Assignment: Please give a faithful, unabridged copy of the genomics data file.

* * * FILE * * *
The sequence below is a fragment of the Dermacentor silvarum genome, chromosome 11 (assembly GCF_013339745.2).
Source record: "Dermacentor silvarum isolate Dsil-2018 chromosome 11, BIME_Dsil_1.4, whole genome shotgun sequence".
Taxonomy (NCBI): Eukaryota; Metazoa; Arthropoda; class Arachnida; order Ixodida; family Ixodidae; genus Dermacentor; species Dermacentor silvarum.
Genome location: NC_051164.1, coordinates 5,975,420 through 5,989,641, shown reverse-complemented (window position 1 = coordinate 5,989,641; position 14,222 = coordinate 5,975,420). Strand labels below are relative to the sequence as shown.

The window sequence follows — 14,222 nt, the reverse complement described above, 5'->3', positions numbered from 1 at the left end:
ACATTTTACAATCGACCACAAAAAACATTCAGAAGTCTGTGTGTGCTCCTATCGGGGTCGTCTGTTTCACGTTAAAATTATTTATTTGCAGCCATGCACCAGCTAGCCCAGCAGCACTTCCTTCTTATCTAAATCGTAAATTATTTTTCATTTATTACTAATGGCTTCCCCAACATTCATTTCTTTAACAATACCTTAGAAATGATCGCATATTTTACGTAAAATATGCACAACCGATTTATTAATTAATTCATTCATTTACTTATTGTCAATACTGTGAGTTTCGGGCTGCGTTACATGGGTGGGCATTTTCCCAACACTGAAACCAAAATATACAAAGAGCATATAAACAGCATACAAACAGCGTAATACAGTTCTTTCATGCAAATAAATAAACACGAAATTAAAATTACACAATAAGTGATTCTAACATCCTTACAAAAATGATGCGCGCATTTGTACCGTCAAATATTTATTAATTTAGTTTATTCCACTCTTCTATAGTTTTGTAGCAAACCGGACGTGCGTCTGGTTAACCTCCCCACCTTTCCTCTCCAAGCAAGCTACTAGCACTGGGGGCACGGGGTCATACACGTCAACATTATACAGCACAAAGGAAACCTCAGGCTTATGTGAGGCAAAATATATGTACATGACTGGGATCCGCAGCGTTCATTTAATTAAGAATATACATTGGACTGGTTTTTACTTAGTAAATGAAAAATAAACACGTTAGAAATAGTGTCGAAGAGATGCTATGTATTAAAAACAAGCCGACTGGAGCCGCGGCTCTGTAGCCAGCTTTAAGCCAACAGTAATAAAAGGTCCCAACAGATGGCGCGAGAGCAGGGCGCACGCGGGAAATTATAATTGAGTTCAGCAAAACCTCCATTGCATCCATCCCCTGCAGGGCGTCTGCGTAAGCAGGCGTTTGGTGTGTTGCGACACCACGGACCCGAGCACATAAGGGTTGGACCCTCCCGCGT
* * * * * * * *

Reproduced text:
The sequence below is a fragment of the Dermacentor silvarum genome, chromosome 11 (assembly GCF_013339745.2).
Source record: "Dermacentor silvarum isolate Dsil-2018 chromosome 11, BIME_Dsil_1.4, whole genome shotgun sequence".
Taxonomy (NCBI): Eukaryota; Metazoa; Arthropoda; class Arachnida; order Ixodida; family Ixodidae; genus Dermacentor; species Dermacentor silvarum.
Genome location: NC_051164.1, coordinates 5,975,420 through 5,989,641, shown reverse-complemented (window position 1 = coordinate 5,989,641; position 14,222 = coordinate 5,975,420). Strand labels below are relative to the sequence as shown.

The window sequence follows — 14,222 nt, the reverse complement described above, 5'->3', positions numbered from 1 at the left end:
ACATTTTACAATCGACCACAAAAAACATTCAGAAGTCTGTGTGTGCTCCTATCGGGGTCGTCTGTTTCACGTTAAAATTATTTATTTGCAGCCATGCACCAGCTAGCCCAGCAGCACTTCCTTCTTATCTAAATCGTAAATTATTTTTCATTTATTACTAATGGCTTCCCCAACATTCATTTCTTTAACAATACCTTAGAAATGATCGCATATTTTACGTAAAATATGCACAACCGATTTATTAATTAATTCATTCATTTACTTATTGTCAATACTGTGAGTTTCGGGCTGCGTTACATGGGTGGGCATTTTCCCAACACTGAAACCAAAATATACAAAGAGCATATAAACAGCATACAAACAGCGTAATACAGTTCTTTCATGCAAATAAATAAACACGAAATTAAAATTACACAATAAGTGATTCTAACATCCTTACAAAAATGATGCGCGCATTTGTACCGTCAAATATTTATTAATTTAGTTTATTCCACTCTTCTATAGTTTTGTAGCAAACCGGACGTGCGTCTGGTTAACCTCCCCACCTTTCCTCTCCAAGCAAGCTACTAGCACTGGGGGCACGGGGTCATACACGTCAACATTATACAGCACAAAGGAAACCTCAGGCTTATGTGAGGCAAAATATATGTACATGACTGGGATCCGCAGCGTTCATTTAATTAAGAATATACATTGGACTGGTTTTTACTTAGTAAATGAAAAATAAACACGTTAGAAATAGTGTCGAAGAGATGCTATGTATTAAAAACAAGCCGACTGGAGCCGCGGCTCTGTAGCCAGCTTTAAGCCAACAGTAATAAAAGGTCCCAACAGATGGCGCGAGAGCAGGGCGCACGCGGGAAATTATAATTGAGTTCAGCAAAACCTCCATTGCATCCATCCCCTGCAGGGCGTCTGCGTAAGCAGGCGTTTGGTGTGTTGCGACACCACGGACCCGAGCACATAAGGGTTGGACCCTCCCGCGT